Does music express emotion?
Much music that we listen to has some kind of emotional effect.
Also, different musical items seem to express different emotional effects.
Nevertheless, I propose that, in order to understand what the meaning of music is, we need to drop the assumption that the primary effect of music is to express emotion.
What, then, does music most directly express?
The music does not say what the situation is.
There might be lyrics which say something about what the situation is.
Or the music might be accompanying a scene in a film.
Sometimes, in a film, the situation is not what is happening right now in the film. Rather, the situation is what a character in the movie is (presumably) thinking about.
If there are no external hints about what the situation is, then the listener is entirely free to decide for themselves what situation to think about.
So, how does music affect the listener's thinking about a situation?
The fantasy world is allowed to differ from the real world in certain specific details.
In the fantasy world, the things that would normally be taken into consideration are either assumed not to exist at all, or, it might be allowed that they do exist, but, for the purpose of thinking about this situation, they are ignored as if they are completely irrelevant.
I can now revisit the emotional effects of listening to music.
Most emotions are responses to changes.
With music, the change comes from the imagined alteration of reality which the music motivates.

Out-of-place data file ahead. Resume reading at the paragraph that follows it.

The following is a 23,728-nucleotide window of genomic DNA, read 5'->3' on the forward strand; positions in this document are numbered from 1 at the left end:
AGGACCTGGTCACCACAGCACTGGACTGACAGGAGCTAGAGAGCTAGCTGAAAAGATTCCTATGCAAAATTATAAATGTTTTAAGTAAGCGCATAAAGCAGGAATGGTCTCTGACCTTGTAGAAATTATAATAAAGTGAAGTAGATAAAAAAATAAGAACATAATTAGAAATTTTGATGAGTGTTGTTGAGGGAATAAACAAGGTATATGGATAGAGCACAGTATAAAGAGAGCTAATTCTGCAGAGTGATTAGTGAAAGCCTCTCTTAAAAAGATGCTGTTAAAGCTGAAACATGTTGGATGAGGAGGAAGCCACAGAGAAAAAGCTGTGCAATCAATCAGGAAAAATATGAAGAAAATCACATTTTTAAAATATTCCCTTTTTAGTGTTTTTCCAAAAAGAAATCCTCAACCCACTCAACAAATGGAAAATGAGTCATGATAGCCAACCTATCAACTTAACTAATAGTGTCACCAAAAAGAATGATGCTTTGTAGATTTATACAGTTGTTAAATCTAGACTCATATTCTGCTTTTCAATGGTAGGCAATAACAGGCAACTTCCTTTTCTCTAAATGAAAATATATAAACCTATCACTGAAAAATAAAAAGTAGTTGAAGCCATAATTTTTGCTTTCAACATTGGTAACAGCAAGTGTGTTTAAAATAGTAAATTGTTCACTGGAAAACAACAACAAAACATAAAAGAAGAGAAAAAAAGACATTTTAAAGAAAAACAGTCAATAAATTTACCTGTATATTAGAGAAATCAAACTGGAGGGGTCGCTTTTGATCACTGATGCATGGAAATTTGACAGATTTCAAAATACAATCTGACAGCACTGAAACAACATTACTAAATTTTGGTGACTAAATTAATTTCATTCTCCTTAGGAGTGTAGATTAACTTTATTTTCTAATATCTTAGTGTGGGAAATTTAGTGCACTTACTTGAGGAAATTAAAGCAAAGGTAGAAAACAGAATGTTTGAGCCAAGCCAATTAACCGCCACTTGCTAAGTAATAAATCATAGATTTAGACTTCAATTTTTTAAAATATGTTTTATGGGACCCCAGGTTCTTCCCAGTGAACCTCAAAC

So, in summary:
- There is a listener listening to an item of music.
- The listener is thinking about a situation.
- There a things which, in this situation, would normally be taken into consideration.
- The music motivates the listener to create an altered fantasy version of reality in which those things can be completely ignored, as if they did not exist at all.
- In the context of the alteration of underlying reality, the listener's perception of the situation changes.
- This change of perception results in an emotional response.
In each example there is a situation, a deleted consideration, and a resulting emotional response.
I will show that the consideration is deleted by crossing it out like this.
The broken relationship
Situation: How the world is now, after our break-up.
Deleted: Any possibility that the relationship might still exist to some extent, or that it might be restarted.
Emotion: Sad response to the change from perception that the relationship might be finished to the perception that the relationship absolutely and certainly is finished.
The singer is in love with me
Situation: The beautiful woman who says she is in love with me.
Deleted: All the reasons that I might normally have to doubt that a beautiful woman could ever be in love with me.
Emotion: Happy response to the change from perception that the beautiful woman might be in love with me to the perception that she absolutely and definitely is in love with me.
Telling it like it is
Situation: I'm telling you what I need to tell you.
Deleted: Any diffidence I might have about telling you things that you don't want to hear.
Emotion: Feelings of confidence, determination and assertiveness, responding to a change from perception that maybe I want to tell it to you like it is to a perception that I absolutely can and should tell it to you like it is. (Depending on the details of what I am telling you, and how you might be expected to respond, I may also be feeling emotions resulting from my anticipation of your response.)
For a more detailed exposition of this hypothesis about the fundamental meaning of music, and how this relates to the fundamental property of music, and how music might originally have evolved, read here.